Wednesday, May 16, 2012

One Laptop Per Child Program Shows Promise

A guest post by Tony Harris

The One Laptop Per Child Program (OLPCP) is a highly ambitious endeavor that has aimed to provide children in developing countries with a "rugged, low-cost, low-power, connected laptop." An example of one such laptop developed through the OLPCP is the XO-1, also known as the "$100 laptop." This inexpensive laptop has been distributed to children to give them the opportunity to access a wealth of knowledge and to express themselves. The XO-1 is manufactured by Quanta Computer, a Taiwanese based computer company. The OLPCP has worked with other companies to create and distribute newer models of inexpensive laptops for children.

Studies have revealed a mixed bag of results in terms of the effectiveness of the OLPCP throughout various regions of the world. The Inter-American Development Bank (IADB) conducted a study of more than 300 rural schools in Peru, a developing nation that received almost 1 million laptops through the OLPCP. The study revealed that the three-year-old program did narrow the technological gap between the rich and poor, and helped boost elementary school students' learning abilities.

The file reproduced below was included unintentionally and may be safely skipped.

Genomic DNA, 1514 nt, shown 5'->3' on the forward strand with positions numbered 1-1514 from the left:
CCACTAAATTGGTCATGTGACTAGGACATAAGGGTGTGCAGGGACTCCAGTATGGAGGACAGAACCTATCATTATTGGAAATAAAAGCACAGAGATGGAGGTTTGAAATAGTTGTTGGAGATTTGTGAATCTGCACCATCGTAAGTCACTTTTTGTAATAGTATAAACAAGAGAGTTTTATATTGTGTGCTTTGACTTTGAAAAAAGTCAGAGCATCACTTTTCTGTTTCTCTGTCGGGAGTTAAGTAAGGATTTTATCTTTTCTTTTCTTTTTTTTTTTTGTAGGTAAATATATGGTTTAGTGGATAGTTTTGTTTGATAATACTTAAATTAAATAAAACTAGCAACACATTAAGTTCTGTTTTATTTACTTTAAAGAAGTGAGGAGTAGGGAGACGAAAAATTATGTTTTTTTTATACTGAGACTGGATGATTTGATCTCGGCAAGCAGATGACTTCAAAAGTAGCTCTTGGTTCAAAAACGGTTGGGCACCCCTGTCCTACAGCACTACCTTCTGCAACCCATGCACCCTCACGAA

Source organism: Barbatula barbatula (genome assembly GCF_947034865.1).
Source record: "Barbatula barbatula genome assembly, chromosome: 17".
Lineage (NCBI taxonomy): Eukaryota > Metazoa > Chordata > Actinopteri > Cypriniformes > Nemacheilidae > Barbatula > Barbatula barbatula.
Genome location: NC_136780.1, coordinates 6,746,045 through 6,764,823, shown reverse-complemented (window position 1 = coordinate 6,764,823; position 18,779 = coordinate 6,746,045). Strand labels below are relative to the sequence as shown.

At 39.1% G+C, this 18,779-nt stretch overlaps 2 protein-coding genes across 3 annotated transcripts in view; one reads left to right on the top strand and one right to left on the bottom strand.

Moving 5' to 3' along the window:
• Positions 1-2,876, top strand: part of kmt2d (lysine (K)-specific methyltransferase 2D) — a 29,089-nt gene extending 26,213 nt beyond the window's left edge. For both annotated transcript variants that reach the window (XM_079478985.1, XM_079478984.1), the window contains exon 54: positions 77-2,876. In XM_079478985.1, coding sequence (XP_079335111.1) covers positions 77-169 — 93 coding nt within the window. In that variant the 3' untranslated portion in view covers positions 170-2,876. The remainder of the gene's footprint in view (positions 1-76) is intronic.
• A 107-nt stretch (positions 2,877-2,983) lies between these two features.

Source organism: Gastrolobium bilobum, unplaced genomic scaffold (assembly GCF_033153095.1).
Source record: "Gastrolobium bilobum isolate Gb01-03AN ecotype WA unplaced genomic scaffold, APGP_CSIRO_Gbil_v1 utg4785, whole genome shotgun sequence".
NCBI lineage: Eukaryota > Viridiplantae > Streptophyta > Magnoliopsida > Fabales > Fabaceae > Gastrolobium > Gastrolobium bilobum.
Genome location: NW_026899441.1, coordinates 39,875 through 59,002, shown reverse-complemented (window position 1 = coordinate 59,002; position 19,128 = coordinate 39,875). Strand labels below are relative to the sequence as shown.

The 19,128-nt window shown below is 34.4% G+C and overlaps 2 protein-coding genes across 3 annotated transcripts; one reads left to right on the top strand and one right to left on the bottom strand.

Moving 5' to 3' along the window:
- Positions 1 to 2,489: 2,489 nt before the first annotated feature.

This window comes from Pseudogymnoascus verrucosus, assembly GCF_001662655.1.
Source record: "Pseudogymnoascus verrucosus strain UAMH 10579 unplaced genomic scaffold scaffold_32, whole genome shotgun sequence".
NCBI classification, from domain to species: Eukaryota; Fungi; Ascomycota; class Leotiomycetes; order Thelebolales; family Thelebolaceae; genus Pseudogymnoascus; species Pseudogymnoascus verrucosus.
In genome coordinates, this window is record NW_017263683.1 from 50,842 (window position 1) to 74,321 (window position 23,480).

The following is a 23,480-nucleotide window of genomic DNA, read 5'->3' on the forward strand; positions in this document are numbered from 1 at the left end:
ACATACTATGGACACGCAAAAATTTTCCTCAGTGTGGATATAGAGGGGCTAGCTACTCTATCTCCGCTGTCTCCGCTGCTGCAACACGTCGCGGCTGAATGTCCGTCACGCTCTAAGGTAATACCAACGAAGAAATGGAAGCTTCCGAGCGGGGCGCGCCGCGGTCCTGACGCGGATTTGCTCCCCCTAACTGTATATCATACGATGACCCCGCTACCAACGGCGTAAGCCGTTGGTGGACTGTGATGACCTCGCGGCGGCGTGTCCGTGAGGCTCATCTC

However, the study also revealed that the 900,000 children who received free laptops did not exhibit any improvement in math and critical reading skills. Also, the acquisition of these free laptops did not seem to motivate students to study more than before. The students did, however, demonstrate a stronger vocabulary and ability to solve challenging logical sequences.

It is clear that the OLPCP has shown signs of promise in rural Peru but that more needs to be done. It is very important to note that many of the instructors simply did not receive adequate training in terms of properly using the program's laptops. In many Peruvian schools, instructors only obtained 40 hours of training prior to facing their students, which is just not enough. Instructors must be trained more thoroughly in handling OLPCP laptops. The fact that the OLPCP in Peru has helped to narrow the technological gap between the rich and poor is a very positive sign.

More importantly than anything else, the program has given poor children the chance to quickly enter into the digital age. Most well-paying jobs throughout the world will require at least some understanding of computers. Students who receive free laptops through the OLPCP are on their way to developing the skills necessary for higher education and for life in general.

Tony Harris is an online instructor and coordinator for The College City. As an online instructor, Tony is very interested in understanding how to maximize the effectiveness of technology to transform education in developing countries.

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